By Rev. Barbara Callaghan

Two years ago in the middle of Advent, in the midst of how crazy church life can be in December, I received the good news that I was pregnant. It was thrilling, and wondrous. I felt a newfound awe and connection with Advent, and a whole new meaning of expectant hope and waiting.

A few days before Christmas Eve (the biggest night of the year for Christian ministers!) Kate and I were told that there was a high chance that my pregnancy was actually an ectopic pregnancy. I went from a happy hope, to a clinging hope – hoping that there was some mistake, and that this fledgling life inside might just be fine. Add to my clinging hope a huge fear that I would land in the ER with a ruptured fallopian tube!


I walked through the days before Christmas Eve feeling like a ghost, going through the motions, and doing my job as best I could. It was Christmas after all, and no one in my congregation at the time even knew I was pregnant, let alone, dealing with an ectopic pregnancy. Christmas came, the baby Jesus was born again, and I entered the New Year recovering from the methotrexate treatment that necessarily ended the pregnancy. I could sing Joy to the World, but couldn’t see myself as part of that world because joy was personally foreign at the time.

Of course joy has been found again, but I will always remember the Advent of expecting and losing, with empathy for so many women. I also remember that time  with gratitude, for the future I could never have seen that did eventually include a little baby girl.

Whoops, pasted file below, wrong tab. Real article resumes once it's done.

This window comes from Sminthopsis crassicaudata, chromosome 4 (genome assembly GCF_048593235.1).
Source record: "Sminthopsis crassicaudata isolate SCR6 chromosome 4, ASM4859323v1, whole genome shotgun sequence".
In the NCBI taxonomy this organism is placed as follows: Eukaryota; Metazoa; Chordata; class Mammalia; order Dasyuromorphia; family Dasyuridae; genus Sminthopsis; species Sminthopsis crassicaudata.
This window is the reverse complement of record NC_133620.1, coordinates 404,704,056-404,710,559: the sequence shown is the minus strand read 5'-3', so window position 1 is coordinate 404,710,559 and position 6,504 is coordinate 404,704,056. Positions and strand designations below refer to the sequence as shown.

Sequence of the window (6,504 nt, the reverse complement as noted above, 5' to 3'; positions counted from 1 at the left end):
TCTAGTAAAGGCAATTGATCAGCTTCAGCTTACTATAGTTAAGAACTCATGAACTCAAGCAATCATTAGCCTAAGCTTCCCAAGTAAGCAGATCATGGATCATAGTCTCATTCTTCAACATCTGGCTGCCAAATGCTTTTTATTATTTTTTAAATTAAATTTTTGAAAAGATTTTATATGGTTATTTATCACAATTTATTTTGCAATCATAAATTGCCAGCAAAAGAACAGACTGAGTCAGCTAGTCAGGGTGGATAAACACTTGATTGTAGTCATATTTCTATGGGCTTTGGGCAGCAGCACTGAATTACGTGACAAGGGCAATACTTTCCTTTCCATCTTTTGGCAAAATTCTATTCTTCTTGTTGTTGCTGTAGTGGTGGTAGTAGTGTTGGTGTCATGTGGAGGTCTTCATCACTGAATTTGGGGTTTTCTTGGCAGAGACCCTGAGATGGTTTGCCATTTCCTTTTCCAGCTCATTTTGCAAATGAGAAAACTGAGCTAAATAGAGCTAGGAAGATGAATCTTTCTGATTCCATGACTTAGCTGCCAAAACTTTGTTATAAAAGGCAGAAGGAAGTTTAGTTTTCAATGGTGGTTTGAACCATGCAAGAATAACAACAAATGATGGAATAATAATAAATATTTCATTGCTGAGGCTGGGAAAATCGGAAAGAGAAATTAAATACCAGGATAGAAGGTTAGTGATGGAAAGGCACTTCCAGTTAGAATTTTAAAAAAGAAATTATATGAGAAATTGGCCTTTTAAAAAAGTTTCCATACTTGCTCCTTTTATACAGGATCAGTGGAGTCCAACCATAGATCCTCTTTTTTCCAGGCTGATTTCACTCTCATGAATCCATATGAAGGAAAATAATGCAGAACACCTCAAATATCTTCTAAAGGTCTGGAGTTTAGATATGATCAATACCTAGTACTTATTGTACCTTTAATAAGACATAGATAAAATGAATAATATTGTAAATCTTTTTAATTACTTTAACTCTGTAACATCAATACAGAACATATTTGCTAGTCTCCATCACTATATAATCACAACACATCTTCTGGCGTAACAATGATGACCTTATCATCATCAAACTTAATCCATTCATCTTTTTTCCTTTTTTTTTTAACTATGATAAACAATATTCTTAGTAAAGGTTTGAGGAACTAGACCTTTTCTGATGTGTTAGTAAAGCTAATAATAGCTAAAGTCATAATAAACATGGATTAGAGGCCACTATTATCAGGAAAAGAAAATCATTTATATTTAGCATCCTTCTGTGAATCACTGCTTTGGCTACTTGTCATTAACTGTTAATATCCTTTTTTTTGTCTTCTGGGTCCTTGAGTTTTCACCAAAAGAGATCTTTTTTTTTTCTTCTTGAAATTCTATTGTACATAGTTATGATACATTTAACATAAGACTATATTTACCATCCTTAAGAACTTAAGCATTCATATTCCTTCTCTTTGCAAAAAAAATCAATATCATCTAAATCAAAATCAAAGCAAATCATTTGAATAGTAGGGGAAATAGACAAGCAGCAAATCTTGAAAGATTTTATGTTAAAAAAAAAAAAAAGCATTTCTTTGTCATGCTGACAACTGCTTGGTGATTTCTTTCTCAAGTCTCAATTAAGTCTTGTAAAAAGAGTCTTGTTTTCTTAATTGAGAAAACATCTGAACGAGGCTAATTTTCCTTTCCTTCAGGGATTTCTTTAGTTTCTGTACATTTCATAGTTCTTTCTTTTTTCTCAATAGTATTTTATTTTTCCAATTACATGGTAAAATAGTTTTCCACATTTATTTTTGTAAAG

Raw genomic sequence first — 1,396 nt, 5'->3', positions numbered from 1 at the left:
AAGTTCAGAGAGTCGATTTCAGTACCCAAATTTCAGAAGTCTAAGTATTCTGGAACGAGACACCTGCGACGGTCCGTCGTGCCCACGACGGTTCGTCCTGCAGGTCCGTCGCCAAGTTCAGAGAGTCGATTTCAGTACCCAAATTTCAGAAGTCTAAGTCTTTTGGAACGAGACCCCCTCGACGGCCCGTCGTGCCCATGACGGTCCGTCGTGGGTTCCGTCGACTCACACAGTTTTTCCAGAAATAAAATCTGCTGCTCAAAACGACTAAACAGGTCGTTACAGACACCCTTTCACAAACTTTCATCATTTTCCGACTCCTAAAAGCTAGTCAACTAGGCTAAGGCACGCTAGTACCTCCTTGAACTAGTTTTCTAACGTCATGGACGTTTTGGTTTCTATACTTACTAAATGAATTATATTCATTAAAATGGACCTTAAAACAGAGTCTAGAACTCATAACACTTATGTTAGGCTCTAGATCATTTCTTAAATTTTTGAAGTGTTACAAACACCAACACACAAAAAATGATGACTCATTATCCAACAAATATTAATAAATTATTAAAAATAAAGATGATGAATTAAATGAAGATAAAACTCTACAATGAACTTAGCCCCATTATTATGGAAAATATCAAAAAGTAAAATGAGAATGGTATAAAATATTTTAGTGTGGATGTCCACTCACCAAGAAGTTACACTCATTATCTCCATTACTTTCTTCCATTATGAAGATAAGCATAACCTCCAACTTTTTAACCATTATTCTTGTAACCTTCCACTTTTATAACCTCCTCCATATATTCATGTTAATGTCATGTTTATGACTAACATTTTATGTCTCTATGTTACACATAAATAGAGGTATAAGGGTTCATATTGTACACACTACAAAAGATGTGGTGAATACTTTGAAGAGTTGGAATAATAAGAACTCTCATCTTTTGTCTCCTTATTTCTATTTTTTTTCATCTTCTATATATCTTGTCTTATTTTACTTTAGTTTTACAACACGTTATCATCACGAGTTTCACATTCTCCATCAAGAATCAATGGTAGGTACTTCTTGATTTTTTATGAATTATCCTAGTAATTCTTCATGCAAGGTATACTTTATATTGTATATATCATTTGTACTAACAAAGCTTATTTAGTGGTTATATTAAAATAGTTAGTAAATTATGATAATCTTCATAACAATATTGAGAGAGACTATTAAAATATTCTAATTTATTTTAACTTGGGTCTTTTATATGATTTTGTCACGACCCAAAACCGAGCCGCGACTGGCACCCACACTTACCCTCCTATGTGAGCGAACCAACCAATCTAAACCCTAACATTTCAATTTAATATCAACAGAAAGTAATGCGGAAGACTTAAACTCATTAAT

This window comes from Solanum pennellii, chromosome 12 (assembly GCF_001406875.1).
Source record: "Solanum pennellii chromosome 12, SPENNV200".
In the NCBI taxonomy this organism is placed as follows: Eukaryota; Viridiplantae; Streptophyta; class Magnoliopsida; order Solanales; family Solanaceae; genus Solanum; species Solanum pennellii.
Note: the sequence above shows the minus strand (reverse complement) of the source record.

I share this part of my journey to motherhood because in churches, we often don’t do a very good job of acknowledging the pain of infertility, of lost babies, of failed adoptions, or of grieving parents – especially during Advent and Christmas. All the focus on miracle pregnancies, and this amazing birth can leave want-to-be parents feeling deeply lonely, invisible, and just in pain.

I’m sorry that we have done this. We need to do better. We will do better. And for now, if you are hurting from the pain of wanting a baby, know that you are prayed for here, even if you haven’t shared your struggle with us. Nameless prayers can be very powerful. You are held here, loved here, and supported here wherever you are on the desire-for-parenthood journey.  Please come and be with us just as you are. And much more importantly than our support, I believe with everything I have in me, that God gets it and is with you. You don’t have to sing Christmas hymns, you’re allowed to be mad, you don’t have to fake anything. And my door of course is always open.